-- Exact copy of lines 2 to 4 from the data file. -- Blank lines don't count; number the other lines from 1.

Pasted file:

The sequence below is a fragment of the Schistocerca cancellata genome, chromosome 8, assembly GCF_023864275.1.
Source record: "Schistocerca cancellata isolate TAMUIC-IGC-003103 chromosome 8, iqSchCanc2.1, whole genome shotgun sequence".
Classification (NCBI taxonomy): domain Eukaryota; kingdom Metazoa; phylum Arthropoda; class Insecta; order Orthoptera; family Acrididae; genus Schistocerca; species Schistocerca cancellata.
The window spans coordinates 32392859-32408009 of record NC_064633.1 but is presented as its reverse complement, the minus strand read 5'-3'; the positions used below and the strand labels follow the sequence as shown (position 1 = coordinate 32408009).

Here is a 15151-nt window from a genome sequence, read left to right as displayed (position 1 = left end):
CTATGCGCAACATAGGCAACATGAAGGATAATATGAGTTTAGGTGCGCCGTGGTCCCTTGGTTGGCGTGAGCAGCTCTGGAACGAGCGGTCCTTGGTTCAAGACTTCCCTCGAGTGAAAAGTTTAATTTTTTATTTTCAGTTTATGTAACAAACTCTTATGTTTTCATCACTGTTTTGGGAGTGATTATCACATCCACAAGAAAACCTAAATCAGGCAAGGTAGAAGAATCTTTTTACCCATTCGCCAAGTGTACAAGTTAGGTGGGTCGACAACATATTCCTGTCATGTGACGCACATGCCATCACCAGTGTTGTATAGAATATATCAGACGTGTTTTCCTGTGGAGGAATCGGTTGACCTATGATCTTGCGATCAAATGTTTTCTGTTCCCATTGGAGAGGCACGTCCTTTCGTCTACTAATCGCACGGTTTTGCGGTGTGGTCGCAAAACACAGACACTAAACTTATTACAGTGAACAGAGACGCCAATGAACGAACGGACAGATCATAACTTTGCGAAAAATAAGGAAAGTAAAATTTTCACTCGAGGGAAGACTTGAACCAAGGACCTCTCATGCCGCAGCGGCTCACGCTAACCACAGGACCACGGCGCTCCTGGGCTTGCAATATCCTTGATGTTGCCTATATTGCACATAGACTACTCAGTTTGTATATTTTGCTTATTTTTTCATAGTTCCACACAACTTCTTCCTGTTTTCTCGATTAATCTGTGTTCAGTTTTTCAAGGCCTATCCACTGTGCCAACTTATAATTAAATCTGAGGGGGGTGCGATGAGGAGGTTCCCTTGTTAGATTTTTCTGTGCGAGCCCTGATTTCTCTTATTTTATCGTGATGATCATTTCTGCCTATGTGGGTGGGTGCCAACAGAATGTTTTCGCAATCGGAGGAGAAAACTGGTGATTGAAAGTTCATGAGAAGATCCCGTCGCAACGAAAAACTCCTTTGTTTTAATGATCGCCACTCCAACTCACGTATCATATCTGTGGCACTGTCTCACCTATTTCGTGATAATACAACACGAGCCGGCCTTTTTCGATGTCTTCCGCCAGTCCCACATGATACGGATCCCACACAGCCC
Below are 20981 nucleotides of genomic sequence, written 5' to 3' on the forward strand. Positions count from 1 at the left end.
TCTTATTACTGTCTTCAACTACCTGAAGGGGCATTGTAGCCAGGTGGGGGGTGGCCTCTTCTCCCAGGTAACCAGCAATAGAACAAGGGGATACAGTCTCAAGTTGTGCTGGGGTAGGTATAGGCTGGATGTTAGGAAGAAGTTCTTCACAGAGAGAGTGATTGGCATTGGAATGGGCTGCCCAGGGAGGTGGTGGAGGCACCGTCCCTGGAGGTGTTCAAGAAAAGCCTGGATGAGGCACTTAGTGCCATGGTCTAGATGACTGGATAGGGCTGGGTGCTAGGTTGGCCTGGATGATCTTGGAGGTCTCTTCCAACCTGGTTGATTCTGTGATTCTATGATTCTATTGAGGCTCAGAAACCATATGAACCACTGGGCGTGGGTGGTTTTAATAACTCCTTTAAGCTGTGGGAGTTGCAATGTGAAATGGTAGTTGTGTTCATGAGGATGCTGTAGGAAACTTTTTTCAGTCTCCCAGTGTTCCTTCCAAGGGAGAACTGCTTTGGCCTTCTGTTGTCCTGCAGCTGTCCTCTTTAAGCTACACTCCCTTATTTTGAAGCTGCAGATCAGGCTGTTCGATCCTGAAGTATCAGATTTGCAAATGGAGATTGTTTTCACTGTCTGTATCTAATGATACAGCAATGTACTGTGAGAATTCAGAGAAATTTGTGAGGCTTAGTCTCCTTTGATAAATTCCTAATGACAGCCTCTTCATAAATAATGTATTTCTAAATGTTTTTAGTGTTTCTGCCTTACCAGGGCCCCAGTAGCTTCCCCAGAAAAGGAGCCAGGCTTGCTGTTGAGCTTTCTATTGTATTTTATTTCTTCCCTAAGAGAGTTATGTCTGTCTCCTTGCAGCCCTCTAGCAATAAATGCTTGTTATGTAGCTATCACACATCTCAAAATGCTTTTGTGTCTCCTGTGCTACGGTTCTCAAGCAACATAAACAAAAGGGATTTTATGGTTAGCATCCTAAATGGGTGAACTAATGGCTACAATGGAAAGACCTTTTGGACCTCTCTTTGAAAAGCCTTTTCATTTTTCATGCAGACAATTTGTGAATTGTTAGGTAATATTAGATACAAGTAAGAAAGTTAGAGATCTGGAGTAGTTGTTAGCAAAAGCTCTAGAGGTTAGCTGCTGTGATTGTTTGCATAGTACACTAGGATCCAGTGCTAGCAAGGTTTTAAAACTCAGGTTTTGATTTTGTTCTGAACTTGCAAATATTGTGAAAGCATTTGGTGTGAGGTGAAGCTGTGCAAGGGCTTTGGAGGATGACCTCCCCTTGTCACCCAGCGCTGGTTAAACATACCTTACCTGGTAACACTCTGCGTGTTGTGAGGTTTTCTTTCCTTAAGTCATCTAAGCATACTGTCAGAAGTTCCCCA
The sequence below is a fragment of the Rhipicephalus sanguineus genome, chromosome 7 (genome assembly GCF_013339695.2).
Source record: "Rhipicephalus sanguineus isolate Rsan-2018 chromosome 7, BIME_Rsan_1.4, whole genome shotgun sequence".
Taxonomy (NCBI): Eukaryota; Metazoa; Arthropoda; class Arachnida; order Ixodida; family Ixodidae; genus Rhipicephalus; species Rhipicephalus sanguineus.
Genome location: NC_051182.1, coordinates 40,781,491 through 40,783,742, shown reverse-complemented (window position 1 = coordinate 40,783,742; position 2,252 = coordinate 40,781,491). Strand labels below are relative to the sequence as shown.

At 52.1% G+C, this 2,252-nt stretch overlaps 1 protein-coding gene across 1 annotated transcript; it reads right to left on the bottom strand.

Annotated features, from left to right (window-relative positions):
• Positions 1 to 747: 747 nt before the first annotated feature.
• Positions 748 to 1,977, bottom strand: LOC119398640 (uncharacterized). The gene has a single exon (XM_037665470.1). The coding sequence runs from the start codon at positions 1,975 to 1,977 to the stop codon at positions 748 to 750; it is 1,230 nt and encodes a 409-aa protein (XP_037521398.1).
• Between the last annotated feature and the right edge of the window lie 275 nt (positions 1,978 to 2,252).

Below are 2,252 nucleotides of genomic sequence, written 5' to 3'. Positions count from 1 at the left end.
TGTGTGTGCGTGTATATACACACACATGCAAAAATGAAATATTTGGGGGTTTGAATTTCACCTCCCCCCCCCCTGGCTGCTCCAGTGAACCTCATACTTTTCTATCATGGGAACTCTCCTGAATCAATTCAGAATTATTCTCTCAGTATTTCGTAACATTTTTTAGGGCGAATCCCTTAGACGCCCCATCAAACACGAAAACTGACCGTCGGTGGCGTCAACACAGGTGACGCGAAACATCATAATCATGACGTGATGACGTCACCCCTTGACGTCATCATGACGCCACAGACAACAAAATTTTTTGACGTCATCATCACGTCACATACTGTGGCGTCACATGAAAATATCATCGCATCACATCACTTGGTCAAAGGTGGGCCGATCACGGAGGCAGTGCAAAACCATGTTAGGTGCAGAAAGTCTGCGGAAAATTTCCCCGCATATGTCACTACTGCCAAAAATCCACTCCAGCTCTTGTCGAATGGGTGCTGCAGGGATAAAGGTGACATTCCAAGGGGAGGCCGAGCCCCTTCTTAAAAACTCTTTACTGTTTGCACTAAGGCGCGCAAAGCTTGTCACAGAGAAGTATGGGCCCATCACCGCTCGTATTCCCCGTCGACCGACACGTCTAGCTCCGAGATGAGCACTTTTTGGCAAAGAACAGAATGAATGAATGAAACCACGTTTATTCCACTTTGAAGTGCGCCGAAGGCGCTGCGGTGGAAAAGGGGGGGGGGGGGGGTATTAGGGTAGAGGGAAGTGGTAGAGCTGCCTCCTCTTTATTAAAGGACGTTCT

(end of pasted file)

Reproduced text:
Source record: "Schistocerca cancellata isolate TAMUIC-IGC-003103 chromosome 8, iqSchCanc2.1, whole genome shotgun sequence".
Classification (NCBI taxonomy): domain Eukaryota; kingdom Metazoa; phylum Arthropoda; class Insecta; order Orthoptera; family Acrididae; genus Schistocerca; species Schistocerca cancellata.
The window spans coordinates 32392859-32408009 of record NC_064633.1 but is presented as its reverse complement, the minus strand read 5'-3'; the positions used below and the strand labels follow the sequence as shown (position 1 = coordinate 32408009).